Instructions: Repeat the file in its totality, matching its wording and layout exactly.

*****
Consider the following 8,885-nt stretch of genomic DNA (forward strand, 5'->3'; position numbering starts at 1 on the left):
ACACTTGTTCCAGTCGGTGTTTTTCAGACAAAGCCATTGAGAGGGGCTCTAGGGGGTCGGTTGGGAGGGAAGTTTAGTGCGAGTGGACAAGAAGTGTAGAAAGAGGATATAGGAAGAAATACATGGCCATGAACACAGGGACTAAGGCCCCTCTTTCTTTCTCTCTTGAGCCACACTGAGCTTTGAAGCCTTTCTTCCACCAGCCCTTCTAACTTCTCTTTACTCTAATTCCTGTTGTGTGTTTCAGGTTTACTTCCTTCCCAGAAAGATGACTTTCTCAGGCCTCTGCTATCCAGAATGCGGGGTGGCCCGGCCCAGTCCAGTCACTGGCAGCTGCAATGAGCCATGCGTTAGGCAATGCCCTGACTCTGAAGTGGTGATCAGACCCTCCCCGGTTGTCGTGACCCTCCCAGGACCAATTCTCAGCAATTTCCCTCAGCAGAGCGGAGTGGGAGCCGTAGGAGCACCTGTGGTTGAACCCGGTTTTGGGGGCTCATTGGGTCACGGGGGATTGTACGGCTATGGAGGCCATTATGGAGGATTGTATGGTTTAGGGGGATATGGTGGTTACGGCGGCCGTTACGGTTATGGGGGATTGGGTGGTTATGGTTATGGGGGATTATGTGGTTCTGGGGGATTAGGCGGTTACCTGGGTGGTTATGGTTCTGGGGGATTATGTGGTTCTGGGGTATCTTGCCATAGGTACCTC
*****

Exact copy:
Consider the following 8,885-nt stretch of genomic DNA (forward strand, 5'->3'; position numbering starts at 1 on the left):
ACACTTGTTCCAGTCGGTGTTTTTCAGACAAAGCCATTGAGAGGGGCTCTAGGGGGTCGGTTGGGAGGGAAGTTTAGTGCGAGTGGACAAGAAGTGTAGAAAGAGGATATAGGAAGAAATACATGGCCATGAACACAGGGACTAAGGCCCCTCTTTCTTTCTCTCTTGAGCCACACTGAGCTTTGAAGCCTTTCTTCCACCAGCCCTTCTAACTTCTCTTTACTCTAATTCCTGTTGTGTGTTTCAGGTTTACTTCCTTCCCAGAAAGATGACTTTCTCAGGCCTCTGCTATCCAGAATGCGGGGTGGCCCGGCCCAGTCCAGTCACTGGCAGCTGCAATGAGCCATGCGTTAGGCAATGCCCTGACTCTGAAGTGGTGATCAGACCCTCCCCGGTTGTCGTGACCCTCCCAGGACCAATTCTCAGCAATTTCCCTCAGCAGAGCGGAGTGGGAGCCGTAGGAGCACCTGTGGTTGAACCCGGTTTTGGGGGCTCATTGGGTCACGGGGGATTGTACGGCTATGGAGGCCATTATGGAGGATTGTATGGTTTAGGGGGATATGGTGGTTACGGCGGCCGTTACGGTTATGGGGGATTGGGTGGTTATGGTTATGGGGGATTATGTGGTTCTGGGGGATTAGGCGGTTACCTGGGTGGTTATGGTTCTGGGGGATTATGTGGTTCTGGGGTATCTTGCCATAGGTACCTC